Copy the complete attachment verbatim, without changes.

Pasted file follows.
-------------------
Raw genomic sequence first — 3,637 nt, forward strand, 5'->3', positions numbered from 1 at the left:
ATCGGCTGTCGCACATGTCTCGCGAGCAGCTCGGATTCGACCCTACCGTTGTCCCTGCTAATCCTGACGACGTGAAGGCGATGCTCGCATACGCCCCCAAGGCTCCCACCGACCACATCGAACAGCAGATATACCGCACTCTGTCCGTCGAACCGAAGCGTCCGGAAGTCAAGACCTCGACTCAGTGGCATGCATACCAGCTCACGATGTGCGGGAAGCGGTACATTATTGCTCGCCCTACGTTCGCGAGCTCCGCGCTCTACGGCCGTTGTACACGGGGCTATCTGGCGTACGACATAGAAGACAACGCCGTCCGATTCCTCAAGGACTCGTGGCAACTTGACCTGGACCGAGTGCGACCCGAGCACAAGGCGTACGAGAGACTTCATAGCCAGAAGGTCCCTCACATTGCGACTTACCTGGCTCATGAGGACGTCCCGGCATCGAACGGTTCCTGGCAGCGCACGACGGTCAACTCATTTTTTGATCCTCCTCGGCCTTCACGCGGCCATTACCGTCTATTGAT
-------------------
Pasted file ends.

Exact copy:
Raw genomic sequence first — 3,637 nt, forward strand, 5'->3', positions numbered from 1 at the left:
ATCGGCTGTCGCACATGTCTCGCGAGCAGCTCGGATTCGACCCTACCGTTGTCCCTGCTAATCCTGACGACGTGAAGGCGATGCTCGCATACGCCCCCAAGGCTCCCACCGACCACATCGAACAGCAGATATACCGCACTCTGTCCGTCGAACCGAAGCGTCCGGAAGTCAAGACCTCGACTCAGTGGCATGCATACCAGCTCACGATGTGCGGGAAGCGGTACATTATTGCTCGCCCTACGTTCGCGAGCTCCGCGCTCTACGGCCGTTGTACACGGGGCTATCTGGCGTACGACATAGAAGACAACGCCGTCCGATTCCTCAAGGACTCGTGGCAACTTGACCTGGACCGAGTGCGACCCGAGCACAAGGCGTACGAGAGACTTCATAGCCAGAAGGTCCCTCACATTGCGACTTACCTGGCTCATGAGGACGTCCCGGCATCGAACGGTTCCTGGCAGCGCACGACGGTCAACTCATTTTTTGATCCTCCTCGGCCTTCACGCGGCCATTACCGTCTATTGAT